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Thread: How do you prevent theft/break-ins at your shop?

  1. #1
    Join Date
    Jul 2007
    Location
    Brush Prairie, WA
    Posts
    191

    How do you prevent theft/break-ins at your shop?

    I'm cleaning up the last of the mess from the addition of a built-in DC/Compressor closet in the shop, and I'm looking around before I shut off the lights.

    There are a LOT of expensive tools in there. And a lot of stuff that's really got a lot of meaning to me - "ancestral tools", as it were. And...well...we live in a fairly rural area, but some neighbors just had their house broken in to by tweakers looking for stuff to make a quick buck. Someone with a pry bar could get through my steel shop door, and the shop's a good 50 yards from the house.

    Other than "WARNING: LOOSE SNAKES!" on the door...how do you prevent theft? We don't want a security light for obvious waste/light pollution issues, but...an alarm? Motion-detecting lights? Full blown shop security system?

    Granted, most of the big stuff I think is fairly safe. Trying to lug a PM2k away on your back would cause a racket, but the hand tools...a few trips through the woods, and I'm out thousands. Festool stuff - it's light and can grow legs. We have good insurance, and fairly recent "shop video" where I have gone through the shop for an hour with the HD camcorder and recorded every serial number, make, model I could find, along with long shots inside each drawer of every tool box, cabinet and cubby. That's mostly for "after-the-fact" theft, though. I'd rather prevent it.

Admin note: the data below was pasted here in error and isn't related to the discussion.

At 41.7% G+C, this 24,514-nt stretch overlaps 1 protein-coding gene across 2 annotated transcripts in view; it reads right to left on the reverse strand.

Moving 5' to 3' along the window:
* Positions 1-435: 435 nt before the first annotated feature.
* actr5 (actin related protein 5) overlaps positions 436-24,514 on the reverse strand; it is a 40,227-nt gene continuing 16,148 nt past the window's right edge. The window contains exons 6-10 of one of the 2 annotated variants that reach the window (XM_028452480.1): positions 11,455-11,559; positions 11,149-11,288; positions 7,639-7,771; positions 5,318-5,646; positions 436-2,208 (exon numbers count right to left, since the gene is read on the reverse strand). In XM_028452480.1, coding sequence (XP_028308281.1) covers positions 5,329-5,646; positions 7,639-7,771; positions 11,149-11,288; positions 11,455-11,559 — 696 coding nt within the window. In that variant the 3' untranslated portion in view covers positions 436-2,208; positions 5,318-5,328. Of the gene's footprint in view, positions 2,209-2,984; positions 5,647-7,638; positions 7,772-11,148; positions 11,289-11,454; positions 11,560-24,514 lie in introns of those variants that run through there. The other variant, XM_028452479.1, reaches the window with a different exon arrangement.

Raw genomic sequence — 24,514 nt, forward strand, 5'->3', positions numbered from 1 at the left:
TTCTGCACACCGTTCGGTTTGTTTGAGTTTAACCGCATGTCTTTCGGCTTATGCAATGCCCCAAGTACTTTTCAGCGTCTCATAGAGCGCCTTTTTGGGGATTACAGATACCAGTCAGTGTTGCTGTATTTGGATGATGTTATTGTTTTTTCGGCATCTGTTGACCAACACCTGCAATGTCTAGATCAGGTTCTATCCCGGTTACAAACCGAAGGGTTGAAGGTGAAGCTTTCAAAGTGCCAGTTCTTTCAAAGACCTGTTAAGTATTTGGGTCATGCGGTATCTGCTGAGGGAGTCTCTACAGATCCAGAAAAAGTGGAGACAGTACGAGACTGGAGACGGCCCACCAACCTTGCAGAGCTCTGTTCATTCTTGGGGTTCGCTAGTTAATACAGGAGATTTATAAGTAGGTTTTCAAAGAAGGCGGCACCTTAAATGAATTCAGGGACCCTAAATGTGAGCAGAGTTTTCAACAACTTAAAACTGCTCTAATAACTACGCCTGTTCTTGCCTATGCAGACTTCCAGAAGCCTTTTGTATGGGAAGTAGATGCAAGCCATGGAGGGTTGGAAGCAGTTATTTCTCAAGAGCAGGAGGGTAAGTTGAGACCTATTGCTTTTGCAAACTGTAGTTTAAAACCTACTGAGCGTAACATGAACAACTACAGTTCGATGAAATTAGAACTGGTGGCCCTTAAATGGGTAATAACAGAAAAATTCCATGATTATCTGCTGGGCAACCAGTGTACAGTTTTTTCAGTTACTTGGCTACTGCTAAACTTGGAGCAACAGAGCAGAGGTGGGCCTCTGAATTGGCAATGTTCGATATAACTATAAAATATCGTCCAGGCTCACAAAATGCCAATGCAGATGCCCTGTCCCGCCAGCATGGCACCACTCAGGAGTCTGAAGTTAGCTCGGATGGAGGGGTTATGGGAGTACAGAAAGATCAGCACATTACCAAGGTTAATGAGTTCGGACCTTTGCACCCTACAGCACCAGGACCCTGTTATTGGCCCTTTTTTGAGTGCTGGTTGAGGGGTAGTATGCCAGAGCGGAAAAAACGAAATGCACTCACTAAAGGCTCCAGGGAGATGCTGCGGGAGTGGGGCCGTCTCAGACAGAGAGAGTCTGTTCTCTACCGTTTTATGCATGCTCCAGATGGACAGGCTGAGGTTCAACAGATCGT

As a theft deterrent, is etching a good idea? Is it feasible to do yourself? (Not etch yourself, do the work yourself...ouch!) Cold stamping some sort of ID number into things? Buying a cheap engraver and trying to write fuzzy ID numbers into iron doesn't sound like a great deal of fun.

    So...what do YOU do?

    (As an aside, it occurs to me that someone nefarious could actually use this data. I don't mean, "Which door has an alarm on it and what's the code?" I mean, in general, what do you do to feel safe, and has it worked?)

  2. #2
    Join Date
    Apr 2007
    Location
    Indiana
    Posts
    672
    I did go to the expense of purchasing an alarm system for my shop. I found a very good used system on ebay about 5 yrs ago, it came with the orginial manual and door sensors, window sensors, motion senors,ect... I had to go to Radio Shack and purchase wiring for the system but the system came complete. If you decide to go this route make sure you check with your city / county officials as I live in the city and was required to purchase a permit for the alarm system which has to be renewed every 2 years.

  3. #3
    If you have a big shop and good old junkyard dog will do very well.

    My home shop is just locked and has bars on the only window in it.

    My dad had a really big shop for the backhoe and dump trucks and all of that stuff. He had a dog that stayed in the shop at night, never was broke into. Now the building next door was hit a few times but never dad's shop.

  4. #4
    Join Date
    Jul 2008
    Location
    Central California
    Posts
    24
    There are a number of things that you can do to make your shop (or house) more secure. Keeping shrubs that are close to the shop, etc trimmed up to reduce hiding places, add lighting, whether motion activated or not, dogs are controversial as to their actual worth and balancing them with liability. I personally like them for added security.
    See if you have a "Farm Watch" or "Neighborhood Watch" organization in your county, they can provide lots of tips and may even come out for a security consult at no cost. Check with your Sheriffs Dept.